Here is a tasty savoury that makes an excellent quick snack. It is for anchovy lovers only. Our pity goes out to those who do not like anchovies. Start by toasting and buttering a slice of good bread. Then lay about three or four anchovy fillets, that have been dried on a paper towel, on the toast. Cover the toast with thin (4 mm) cheddar cheese slices as completely as possible. Put the toast under the broiler of a toaster oven and heat until the cheese is well melted. Then, enjoy!
The cheddar cheese is an important part of this dish, so a few comments have to be made here. What is called "cheddar cheese" in the United States is a disgusting mass made in a factory, usually coloured yellow or orange with annatto. Its texture and taste are deplorable, and when heated it separates into an oily part and a gummy part, neither edible. You may be able to get a good cheese from New York State or from Vermont, which is not orange, and this will be satisfactory, as will Canadian Black Label. Unfortunately, these cheeses seem to be made in quantities too limited for general distribution. I have seen "Vermont" cheddar that says in small print "Made in Wisconsin." So watch out, and stay away from Wisconsin cheese. Any imported Irish or English cheddar will also be found acceptable. A proper cheddar will break in a characteristic way when bent. Good cheddar seems to be kept out of the American market by law to protect producers of the deplorable travesty. The best cheddar is made in the Brue valley of Somerset, in England. It can be found as "Farmhouse Cheddar" in Marks and Spencer, and in other places. Of course, the actual town of Cheddar is found in the northern part of this area. This cheese receives numbers to denote its sharpness. I prefer a 6, but 4 is still quite tasty. This cheese will pass through U.S. Customs if you want to import some.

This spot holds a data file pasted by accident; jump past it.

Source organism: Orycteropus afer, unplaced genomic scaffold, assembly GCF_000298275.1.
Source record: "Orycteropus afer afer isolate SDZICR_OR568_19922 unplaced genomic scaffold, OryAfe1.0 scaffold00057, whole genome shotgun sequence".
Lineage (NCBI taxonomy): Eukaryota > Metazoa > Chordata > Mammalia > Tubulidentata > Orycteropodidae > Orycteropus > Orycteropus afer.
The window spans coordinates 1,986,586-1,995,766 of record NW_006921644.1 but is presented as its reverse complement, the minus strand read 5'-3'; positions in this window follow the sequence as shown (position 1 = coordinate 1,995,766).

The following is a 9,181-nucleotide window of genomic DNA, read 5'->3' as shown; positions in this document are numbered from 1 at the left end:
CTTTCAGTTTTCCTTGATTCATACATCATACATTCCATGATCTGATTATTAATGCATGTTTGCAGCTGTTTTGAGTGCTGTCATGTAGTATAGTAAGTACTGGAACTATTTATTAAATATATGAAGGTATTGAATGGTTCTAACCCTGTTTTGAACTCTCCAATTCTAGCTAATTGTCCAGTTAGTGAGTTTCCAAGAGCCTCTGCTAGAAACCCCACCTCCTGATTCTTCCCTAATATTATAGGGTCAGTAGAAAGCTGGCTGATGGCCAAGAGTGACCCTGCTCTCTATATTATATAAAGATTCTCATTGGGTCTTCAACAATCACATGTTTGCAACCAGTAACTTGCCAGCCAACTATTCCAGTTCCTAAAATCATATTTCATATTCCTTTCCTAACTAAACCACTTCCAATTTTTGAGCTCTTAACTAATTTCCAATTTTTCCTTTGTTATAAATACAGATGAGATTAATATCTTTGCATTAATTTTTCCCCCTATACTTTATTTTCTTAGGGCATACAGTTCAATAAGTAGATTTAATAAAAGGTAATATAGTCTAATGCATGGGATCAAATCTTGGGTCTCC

I should say that a pretty good brie is made in Wisconsin, as good as the French version. Both are not quite as good as Somerset brie, however. A good American cheese, for what it is, is the process cheese known as Velveeta or Old English (of course, neither old nor English). This usually melts properly and is good on apple pie and similar things. The Somerset cheddar, however, still makes toasted cheese sandwiches that are to be preferred.
Composed by J. B. Calvert
Created 1 January 2005